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Two sides of pope’s views on marriage

VATICAN (SE): On his long flight from Azerbaijan to Rome on October 2, Pope Francis spoke at length with reporters during an in-flight press conference about his views on marriage and pastoral care of people in irregular situations.

He has been quite vocal in the past on the necessity of welcoming those who are divorced and remarried, as well as the same sex attracted into the caring fold of the Church, but on the plane he made a quite clear distinction between dogma and pastoral care.

While society likes to categorise opinions into left and right wing, those we think of as standing on the right side of the fence have denounced Pope Francis, accusing him of breaking with traditional moral teaching, while those on the left have rejoiced at his words.

However, Pope Francis cannot be put in a box. He is above factions and does not think in terms of left and right wing, but in the terms of mercy and truth.

Pope Francis stressed that human weakness exists and sin exists, but he insists that weakness and sin do not have the last word.

He used the example of a carving (capital) in the Church of St. Mary Magdalen in Vézelay, France, which depicts on one side Judas hanging from a rope; grotesque, eyes bulging, tongue swollen beyond his mouth.

On the other side is Jesus the Good Shepherd. He is carrying Judas on his back and his face looks pained, but with a hint of a smile of understanding.

Pope Francis explained that the carvings were used for catechesis, as people must understand that there is mercy even for Judas.

He then turned to his exhortation, The Joy of Love (Amoris Laetitia), written in the wake of the Synod of Bishops on Marriage, saying that the dogma on the foundation of marriage is all there, but so are the problems, so there is also reflection on how to address them. This is the space for mercy.

In Georgia, the pope spoke of ideological colonisation, which he described as a powerful contemporary force aimed at destroying the institution of marriage itself.

In his inflight press conference, he described it as gender theory, which treats gender as something fluid or a social construct divorced from any natural reality.

He then spoke plainly about the nature of man and woman, calling their union in marriage, as one flesh, the epitome of the image of God on this earth. “The image of God is not man. It is man with a woman,” he pointed out, adding defiantly, “This is the truth.”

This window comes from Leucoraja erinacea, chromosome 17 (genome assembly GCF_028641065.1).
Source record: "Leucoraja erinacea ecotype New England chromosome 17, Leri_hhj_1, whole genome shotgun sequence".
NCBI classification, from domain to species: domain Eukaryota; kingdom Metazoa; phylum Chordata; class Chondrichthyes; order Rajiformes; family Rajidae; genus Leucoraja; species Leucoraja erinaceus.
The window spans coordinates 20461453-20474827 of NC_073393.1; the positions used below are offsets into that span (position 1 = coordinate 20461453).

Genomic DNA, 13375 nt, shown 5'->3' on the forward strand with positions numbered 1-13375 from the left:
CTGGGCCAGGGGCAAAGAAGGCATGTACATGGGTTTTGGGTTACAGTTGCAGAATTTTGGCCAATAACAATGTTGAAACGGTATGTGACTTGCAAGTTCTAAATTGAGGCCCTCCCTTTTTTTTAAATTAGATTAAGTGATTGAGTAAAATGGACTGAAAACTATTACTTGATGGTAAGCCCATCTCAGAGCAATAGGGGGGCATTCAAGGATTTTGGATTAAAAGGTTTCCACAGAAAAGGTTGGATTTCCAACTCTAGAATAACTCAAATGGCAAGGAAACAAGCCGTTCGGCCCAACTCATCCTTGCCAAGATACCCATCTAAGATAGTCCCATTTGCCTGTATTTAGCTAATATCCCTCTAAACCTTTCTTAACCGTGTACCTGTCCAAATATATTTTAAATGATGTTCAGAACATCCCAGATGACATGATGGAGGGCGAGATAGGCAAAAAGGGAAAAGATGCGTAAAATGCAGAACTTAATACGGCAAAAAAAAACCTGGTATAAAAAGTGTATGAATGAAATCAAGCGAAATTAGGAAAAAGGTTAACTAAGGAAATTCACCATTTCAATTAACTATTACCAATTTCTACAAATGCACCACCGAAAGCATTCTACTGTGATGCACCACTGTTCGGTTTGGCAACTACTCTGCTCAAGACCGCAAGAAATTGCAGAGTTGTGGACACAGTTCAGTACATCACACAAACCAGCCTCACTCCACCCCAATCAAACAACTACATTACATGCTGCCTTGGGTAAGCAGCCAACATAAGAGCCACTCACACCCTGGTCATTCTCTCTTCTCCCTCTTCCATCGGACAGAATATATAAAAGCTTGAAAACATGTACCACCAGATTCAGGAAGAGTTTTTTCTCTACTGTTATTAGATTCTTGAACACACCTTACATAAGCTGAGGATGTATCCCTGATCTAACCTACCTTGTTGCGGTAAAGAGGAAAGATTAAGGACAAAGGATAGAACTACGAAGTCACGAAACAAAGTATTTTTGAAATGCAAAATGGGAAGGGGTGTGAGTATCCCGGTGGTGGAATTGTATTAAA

However, he said that this truth is often in conflict with culture in the modern world, maybe because many problems in marriage have not been well managed.

He called this a world war against marriage, adding that care is needed to ensure our thinking is not contaminated with what he described as a dirty image that can disfigure the face of God.

But he quickly returned to his other theme, the treatment of wounded families.

He quoted a prayer as saying, “‘God, who so marvellously has created the world and even more marvellously has recreated it,’ that is with redemption and mercy.”

He reiterated that it is not sin or weakness that has the last word, but mercy.

Pope Francis also insisted strongly that there must be mercy for the same sex attracted and transgender people, and the hospitality of pastoral care may never be withdrawn from them.

He spoke warmly about a bishop in Spain who accompanied a girl in a transgender process, then welcomed him as a man, together with his wife.

He also praised an aged priest who welcomed the couple to the parish church, but spoke condemningly about a young priest who suggested that both the man and the aged priest would go to hell for what they had done.

However, he warned against an attitude that believes that it is all the same, so let’s go party. “No, this no. But each case, receive it, accompany it, study it, discern it and integrate it. This is what Jesus would do today,” he said.

He then turned to the journalists saying, “Is there any doubt as to what I said? I want to be clear. It is a moral problem. It is a human problem. And it must be resolved in whatever way is best, always with the mercy of God, with the truth, as we said in the case of marriage.”

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